The Complex Pitched Roof
Algorithm builds off of the Geometric
Boolean Operation Algorithm Suite to allow the creation of a
multi-wing pitched roof building structure with minimal user inputs.
The user only needs to define the shape of the gutterline, select
the a point on each gutterline, and select a point on the ground.
With these inputs the algorithm generates a full volumetric pitched
The algorithm operates
in two stages, first the gutterline is drawn. This gives the algorithm
the general shape of the building. The shape is interpreted and
the algorithm determines where the ridgelines are likely to be located.
For this E-shaped building, the algorithm finds four potential ridgelines
from the gutterline shape.
guess locations are coplanar with the building gutterline. Depending
on the heights of each ridgeline, the building shape can change
in structure, so the ridgeline guesses are not drawn in the ambiguous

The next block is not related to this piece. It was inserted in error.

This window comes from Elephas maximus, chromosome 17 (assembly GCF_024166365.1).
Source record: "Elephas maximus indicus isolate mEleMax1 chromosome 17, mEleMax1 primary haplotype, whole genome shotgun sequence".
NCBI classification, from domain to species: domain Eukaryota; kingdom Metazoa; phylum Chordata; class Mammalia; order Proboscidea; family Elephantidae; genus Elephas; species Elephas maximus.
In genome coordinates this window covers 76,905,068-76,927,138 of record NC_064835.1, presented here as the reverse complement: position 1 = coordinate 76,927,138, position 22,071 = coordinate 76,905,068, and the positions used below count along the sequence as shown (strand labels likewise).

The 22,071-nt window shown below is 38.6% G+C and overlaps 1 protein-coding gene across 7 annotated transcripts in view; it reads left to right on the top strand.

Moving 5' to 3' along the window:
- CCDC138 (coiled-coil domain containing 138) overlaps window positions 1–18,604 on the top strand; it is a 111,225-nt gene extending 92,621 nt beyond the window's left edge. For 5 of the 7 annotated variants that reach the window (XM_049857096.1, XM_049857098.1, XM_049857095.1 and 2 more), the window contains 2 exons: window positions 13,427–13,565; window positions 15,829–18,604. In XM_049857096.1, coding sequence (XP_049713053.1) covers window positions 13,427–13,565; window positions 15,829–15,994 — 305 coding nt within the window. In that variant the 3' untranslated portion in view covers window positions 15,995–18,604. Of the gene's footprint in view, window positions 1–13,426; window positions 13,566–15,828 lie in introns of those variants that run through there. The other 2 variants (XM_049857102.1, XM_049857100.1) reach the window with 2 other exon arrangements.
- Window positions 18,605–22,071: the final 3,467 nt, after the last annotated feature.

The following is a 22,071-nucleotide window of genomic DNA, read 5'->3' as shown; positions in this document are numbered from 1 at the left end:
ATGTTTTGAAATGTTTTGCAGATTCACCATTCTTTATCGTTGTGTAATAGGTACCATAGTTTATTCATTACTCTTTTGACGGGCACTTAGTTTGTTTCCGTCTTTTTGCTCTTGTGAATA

zones (i.e. the intersection zones between orthogonal wings). The
user then must select the height and skew of the ridgeline. The
initial guess of the ridgeline peak is in the middle of the wing,
but may be located skewed to the left or right. The user also selects
the distance to the ground.
allows the ridgeline structure to be determined. For this algorithm,
the lower ridgeline peaks are always assumed to terminate at the
taller ones and same height ridgelines always form a hip roof intersection.
This is a good assumption for most buildings, but more complex roof
structures (like Dutch Gables) can still be drawn manually added
using the Boolean tool suite. The wing path sections are shown below.
are used to create primitve sections of the building. The red and
orange paths represent simple extrusions, the cyan path is a swept
(non-linear extrusion) path. Note: the paths are centered
in each wing, but if an offset is inserted into the ridgeline location,
the primitive will be drawn with the rooftop asymmetric.
are finally unioned into a composite object. Because the orange
and green ridgelines were selected to be at the same height, those
wings create a flat hipped roof intersection. The higher ridgeline
in the red wing causes the ridgeline to extend all the way to the
back of the building and the green ridgeline to terminate inside
the red wing.
can be used to generate many pitched roof variants.